Last month, we told you about license plate thefts being on the rise in the Twin Cities.
Yesterday, Fox 9 heard from a Twin Cities man who became the quintessential victim of that type of crime.
Joshua Warren tells us that somewhere around February 20, he noticed that the front license plate on his vehicle had gone missing. He simply assumed it had fallen off.
But a few days later, Warren got a letter in the mail from the Minnesota Petroleum Marketers Association that had this header in red ink and in full caps: "NOTICE AND DEMAND OF PAYMENT FOR MOTOR FUEL."
The letter informs Warren his license plate, affixed to a silver Chevy Impala, was used in a drive-off at a Holiday station in New Hope at 5:10 p.m. on February 24 involving $27.81 in fuel.
Between that and a "service charge," Warren is told he owes the MPMA $43.81 by March 27.
"The enclosed drive off report is verification that a vehicle with the license plate number as recorded drove off from the business named without paying for the fuel dispensed into the vehicle," the letter says. "MPMA knows that a drive-off can be unintentional, and is giving you the benefit of the doubt. MPMA is willing to collect the price of the fuel and a $15.00 service charge, instead of the full amount of the service charge, if payment is remitted in full within 30 days of this letter."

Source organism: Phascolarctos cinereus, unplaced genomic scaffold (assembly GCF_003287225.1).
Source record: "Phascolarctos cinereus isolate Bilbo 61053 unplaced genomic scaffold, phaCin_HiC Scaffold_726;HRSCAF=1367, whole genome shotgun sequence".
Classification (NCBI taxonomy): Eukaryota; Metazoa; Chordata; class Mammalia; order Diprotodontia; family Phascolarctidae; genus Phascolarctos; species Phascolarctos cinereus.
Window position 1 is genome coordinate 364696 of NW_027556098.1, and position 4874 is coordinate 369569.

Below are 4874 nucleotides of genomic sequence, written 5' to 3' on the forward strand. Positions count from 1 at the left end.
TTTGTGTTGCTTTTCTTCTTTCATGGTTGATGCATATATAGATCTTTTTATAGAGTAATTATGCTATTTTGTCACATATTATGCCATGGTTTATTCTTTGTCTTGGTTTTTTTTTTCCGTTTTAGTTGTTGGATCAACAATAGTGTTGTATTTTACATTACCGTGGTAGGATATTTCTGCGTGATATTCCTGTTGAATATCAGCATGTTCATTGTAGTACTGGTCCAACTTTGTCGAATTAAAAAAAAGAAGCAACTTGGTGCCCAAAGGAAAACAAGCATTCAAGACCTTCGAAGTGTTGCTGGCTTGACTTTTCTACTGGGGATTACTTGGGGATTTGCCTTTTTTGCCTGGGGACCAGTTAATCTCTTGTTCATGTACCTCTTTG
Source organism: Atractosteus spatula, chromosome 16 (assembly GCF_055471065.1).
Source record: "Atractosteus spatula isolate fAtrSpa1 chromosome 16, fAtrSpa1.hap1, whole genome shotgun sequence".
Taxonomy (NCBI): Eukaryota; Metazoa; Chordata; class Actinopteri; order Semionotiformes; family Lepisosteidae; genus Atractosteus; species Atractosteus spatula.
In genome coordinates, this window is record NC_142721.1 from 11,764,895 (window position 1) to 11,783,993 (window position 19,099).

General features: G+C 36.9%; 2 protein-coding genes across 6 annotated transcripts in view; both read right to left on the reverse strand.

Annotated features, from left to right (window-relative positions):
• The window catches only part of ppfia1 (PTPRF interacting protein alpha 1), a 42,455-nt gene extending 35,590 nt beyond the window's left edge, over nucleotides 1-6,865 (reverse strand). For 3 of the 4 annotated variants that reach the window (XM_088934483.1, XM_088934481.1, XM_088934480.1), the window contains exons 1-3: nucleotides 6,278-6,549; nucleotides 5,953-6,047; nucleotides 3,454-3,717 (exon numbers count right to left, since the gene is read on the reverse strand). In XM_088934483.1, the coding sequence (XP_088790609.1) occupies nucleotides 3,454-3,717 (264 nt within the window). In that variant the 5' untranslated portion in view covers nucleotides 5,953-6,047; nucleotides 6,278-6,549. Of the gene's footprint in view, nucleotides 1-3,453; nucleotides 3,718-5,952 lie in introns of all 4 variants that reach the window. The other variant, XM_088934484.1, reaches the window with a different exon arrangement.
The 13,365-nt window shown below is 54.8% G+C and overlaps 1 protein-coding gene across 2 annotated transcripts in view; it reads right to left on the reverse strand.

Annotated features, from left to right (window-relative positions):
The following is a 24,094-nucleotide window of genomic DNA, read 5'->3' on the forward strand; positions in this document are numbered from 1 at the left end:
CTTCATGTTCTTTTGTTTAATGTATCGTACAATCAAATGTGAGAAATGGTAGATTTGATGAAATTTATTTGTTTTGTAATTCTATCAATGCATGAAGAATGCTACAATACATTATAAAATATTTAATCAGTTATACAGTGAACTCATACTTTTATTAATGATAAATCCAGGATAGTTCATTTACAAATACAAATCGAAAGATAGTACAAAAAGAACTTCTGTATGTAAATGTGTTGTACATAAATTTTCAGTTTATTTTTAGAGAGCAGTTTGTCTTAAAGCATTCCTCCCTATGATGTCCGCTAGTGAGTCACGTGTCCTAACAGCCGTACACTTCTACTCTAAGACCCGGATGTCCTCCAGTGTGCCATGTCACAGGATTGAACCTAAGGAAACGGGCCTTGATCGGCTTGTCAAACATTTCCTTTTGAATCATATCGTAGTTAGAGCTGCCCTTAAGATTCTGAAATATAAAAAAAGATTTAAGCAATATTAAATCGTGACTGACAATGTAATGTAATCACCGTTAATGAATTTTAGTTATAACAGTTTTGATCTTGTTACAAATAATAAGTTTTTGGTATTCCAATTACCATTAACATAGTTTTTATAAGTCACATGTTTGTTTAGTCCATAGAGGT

Warren says he was "completely surprised" when he received the notice. He got in touch with law enforcement, explained what happened, filed a police report, and was able to get the fee waived.
He's since gotten his own license plate number changed as well.
Crime prevention experts says one way to prevent license plate thefts is to use torx security screws to affix plates to your vehicle. Those screws are much harder to remove than standard ones.
Warren, for his part, says he plans to at least look into upgrading his screws in hopes he isn't victimized a second time.